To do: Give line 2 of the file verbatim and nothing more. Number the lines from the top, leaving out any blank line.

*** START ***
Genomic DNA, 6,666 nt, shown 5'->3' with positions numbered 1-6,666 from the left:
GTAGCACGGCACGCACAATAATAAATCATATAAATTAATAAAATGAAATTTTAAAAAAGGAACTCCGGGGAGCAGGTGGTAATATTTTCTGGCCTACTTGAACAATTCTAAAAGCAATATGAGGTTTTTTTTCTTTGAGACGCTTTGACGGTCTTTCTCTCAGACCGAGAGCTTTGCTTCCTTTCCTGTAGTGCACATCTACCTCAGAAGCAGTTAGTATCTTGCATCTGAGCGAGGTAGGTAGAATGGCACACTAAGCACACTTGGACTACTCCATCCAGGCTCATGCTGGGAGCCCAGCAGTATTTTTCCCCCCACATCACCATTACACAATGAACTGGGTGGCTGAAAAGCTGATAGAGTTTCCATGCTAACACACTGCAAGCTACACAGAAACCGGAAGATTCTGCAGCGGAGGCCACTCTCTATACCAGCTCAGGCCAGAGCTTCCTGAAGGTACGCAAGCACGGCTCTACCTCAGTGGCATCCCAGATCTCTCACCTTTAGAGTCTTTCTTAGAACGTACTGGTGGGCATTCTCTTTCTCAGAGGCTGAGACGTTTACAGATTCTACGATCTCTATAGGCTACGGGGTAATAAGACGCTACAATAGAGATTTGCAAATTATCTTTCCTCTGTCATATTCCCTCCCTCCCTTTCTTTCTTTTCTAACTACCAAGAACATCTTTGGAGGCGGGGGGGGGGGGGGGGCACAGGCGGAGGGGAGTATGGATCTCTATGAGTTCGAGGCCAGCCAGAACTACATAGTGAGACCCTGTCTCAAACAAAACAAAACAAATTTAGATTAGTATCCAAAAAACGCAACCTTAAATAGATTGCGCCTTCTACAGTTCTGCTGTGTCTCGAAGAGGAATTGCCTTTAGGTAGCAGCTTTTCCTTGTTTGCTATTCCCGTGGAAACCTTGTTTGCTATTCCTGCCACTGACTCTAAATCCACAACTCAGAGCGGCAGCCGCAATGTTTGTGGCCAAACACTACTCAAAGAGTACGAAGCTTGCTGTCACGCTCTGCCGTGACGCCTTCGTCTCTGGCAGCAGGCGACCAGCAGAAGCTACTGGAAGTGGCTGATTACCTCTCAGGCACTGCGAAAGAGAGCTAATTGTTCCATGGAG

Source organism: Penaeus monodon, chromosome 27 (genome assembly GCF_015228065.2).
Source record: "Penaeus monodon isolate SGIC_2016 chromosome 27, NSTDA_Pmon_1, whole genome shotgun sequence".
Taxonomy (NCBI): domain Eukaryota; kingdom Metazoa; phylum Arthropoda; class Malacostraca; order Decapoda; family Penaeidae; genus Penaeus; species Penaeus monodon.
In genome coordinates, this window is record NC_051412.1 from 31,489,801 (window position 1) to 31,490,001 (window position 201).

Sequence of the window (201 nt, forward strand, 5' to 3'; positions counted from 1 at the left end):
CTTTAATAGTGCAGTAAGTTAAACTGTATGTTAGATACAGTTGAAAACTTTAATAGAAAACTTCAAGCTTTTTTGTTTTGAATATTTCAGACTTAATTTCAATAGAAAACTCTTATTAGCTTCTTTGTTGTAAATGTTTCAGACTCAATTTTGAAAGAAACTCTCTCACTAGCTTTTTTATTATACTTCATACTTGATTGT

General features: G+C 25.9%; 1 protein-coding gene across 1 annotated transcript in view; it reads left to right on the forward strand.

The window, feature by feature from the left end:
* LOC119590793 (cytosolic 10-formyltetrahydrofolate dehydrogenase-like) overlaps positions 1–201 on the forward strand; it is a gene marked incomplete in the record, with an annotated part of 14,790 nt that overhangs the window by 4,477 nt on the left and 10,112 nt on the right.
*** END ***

GTAGCACGGCACGCACAATAATAAATCATATAAATTAATAAAATGAAATTTTAAAAAAGGAACTCCGGGGAGCAGGTGGTAATATTTTCTGGCCTACTTGAACAATTCTAAAAGCAATATGAGGTTTTTTTTCTTTGAGACGCTTTGACGGTCTTTCTCTCAGACCGAGAGCTTTGCTTCCTTTCCTGTAGTGCACATCTACCTCAGAAGCAGTTAGTATCTTGCATCTGAGCGAGGTAGGTAGAATGGCACACTAAGCACACTTGGACTACTCCATCCAGGCTCATGCTGGGAGCCCAGCAGTATTTTTCCCCCCACATCACCATTACACAATGAACTGGGTGGCTGAAAAGCTGATAGAGTTTCCATGCTAACACACTGCAAGCTACACAGAAACCGGAAGATTCTGCAGCGGAGGCCACTCTCTATACCAGCTCAGGCCAGAGCTTCCTGAAGGTACGCAAGCACGGCTCTACCTCAGTGGCATCCCAGATCTCTCACCTTTAGAGTCTTTCTTAGAACGTACTGGTGGGCATTCTCTTTCTCAGAGGCTGAGACGTTTACAGATTCTACGATCTCTATAGGCTACGGGGTAATAAGACGCTACAATAGAGATTTGCAAATTATCTTTCCTCTGTCATATTCCCTCCCTCCCTTTCTTTCTTTTCTAACTACCAAGAACATCTTTGGAGGCGGGGGGGGGGGGGGGGCACAGGCGGAGGGGAGTATGGATCTCTATGAGTTCGAGGCCAGCCAGAACTACATAGTGAGACCCTGTCTCAAACAAAACAAAACAAATTTAGATTAGTATCCAAAAAACGCAACCTTAAATAGATTGCGCCTTCTACAGTTCTGCTGTGTCTCGAAGAGGAATTGCCTTTAGGTAGCAGCTTTTCCTTGTTTGCTATTCCCGTGGAAACCTTGTTTGCTATTCCTGCCACTGACTCTAAATCCACAACTCAGAGCGGCAGCCGCAATGTTTGTGGCCAAACACTACTCAAAGAGTACGAAGCTTGCTGTCACGCTCTGCCGTGACGCCTTCGTCTCTGGCAGCAGGCGACCAGCAGAAGCTACTGGAAGTGGCTGATTACCTCTCAGGCACTGCGAAAGAGAGCTAATTGTTCCATGGAG